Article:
Cml And Other Myeloproliferative Disorders

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Quizzes Created: 13 | Total Attempts: 23,757
Questions: 5 | Attempts: 1,211

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Disease Quizzes & Trivia

Questions and Answers
  • 1. 

    A 65-year-old man presents to clinic with fatigue, night sweats, and lethargy of 6 months' duration. He denies having recently had any upper respiratory or gastrointestinal symptoms, although he tells you that he has experienced a 10 lb weight loss over that period. On physical examination, the spleen is palpable 4 cm below the costal margin; the rest of his examination was normal. Laboratory testing is remarkable for leukocytosis (35,000/mm3) and an elevated lactic dehydrogenase level (eight times normal).   What is the most likely explanation for this patient's splenomegaly?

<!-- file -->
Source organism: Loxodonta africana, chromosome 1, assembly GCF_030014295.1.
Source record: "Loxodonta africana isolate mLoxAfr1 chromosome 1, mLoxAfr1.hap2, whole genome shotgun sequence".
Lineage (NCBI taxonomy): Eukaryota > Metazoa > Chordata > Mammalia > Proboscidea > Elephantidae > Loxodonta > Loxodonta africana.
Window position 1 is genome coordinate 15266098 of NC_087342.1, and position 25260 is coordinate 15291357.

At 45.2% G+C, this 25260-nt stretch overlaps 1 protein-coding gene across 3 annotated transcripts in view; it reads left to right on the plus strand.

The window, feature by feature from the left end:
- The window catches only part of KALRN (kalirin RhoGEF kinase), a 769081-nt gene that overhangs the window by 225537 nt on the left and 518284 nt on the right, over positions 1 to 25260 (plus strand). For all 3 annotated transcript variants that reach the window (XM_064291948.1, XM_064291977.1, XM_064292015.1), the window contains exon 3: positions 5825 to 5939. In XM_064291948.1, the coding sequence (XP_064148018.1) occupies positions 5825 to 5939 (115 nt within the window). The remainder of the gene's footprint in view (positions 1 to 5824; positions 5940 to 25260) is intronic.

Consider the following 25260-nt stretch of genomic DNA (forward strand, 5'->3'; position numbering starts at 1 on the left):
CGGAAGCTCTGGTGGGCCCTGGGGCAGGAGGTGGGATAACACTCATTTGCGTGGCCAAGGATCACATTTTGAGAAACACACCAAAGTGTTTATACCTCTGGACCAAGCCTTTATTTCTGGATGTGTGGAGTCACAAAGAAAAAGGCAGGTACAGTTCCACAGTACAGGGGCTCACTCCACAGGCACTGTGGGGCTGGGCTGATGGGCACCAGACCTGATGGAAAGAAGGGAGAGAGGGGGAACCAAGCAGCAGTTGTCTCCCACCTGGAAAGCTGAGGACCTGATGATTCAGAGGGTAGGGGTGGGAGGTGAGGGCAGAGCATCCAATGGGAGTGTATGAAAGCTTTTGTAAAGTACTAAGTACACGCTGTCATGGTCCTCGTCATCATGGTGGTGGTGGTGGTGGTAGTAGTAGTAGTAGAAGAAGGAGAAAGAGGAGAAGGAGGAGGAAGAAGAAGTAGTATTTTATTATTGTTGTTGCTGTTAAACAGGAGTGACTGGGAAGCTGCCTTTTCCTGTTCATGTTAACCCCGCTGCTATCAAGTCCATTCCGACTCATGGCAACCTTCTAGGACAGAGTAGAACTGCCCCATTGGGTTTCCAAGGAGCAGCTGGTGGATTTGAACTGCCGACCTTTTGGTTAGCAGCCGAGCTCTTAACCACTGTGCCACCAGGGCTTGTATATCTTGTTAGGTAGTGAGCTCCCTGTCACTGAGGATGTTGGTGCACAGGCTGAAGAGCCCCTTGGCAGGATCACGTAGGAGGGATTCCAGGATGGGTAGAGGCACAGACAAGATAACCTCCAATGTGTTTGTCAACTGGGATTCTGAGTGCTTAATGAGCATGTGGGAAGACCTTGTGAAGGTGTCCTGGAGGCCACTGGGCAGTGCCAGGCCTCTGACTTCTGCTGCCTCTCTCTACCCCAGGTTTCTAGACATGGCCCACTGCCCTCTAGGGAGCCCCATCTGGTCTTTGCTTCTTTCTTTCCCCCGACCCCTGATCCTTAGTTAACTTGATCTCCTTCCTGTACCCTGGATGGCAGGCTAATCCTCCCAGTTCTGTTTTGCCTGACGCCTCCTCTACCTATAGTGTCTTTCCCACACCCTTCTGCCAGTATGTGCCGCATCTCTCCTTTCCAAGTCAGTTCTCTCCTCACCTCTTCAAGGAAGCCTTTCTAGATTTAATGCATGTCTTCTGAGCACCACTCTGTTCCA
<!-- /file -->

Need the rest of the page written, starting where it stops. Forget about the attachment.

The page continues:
• A.

      Acute monocytic leukemia

    • B.

      Hodgkin lymphoma

    • C.

      Chronic myelogenous leukemia (CML)

    • D.

      Cirrhosis with portal venous thrombosis

    Correct Answer
    C. Chronic myelogenous leukemia (CML)
    Explanation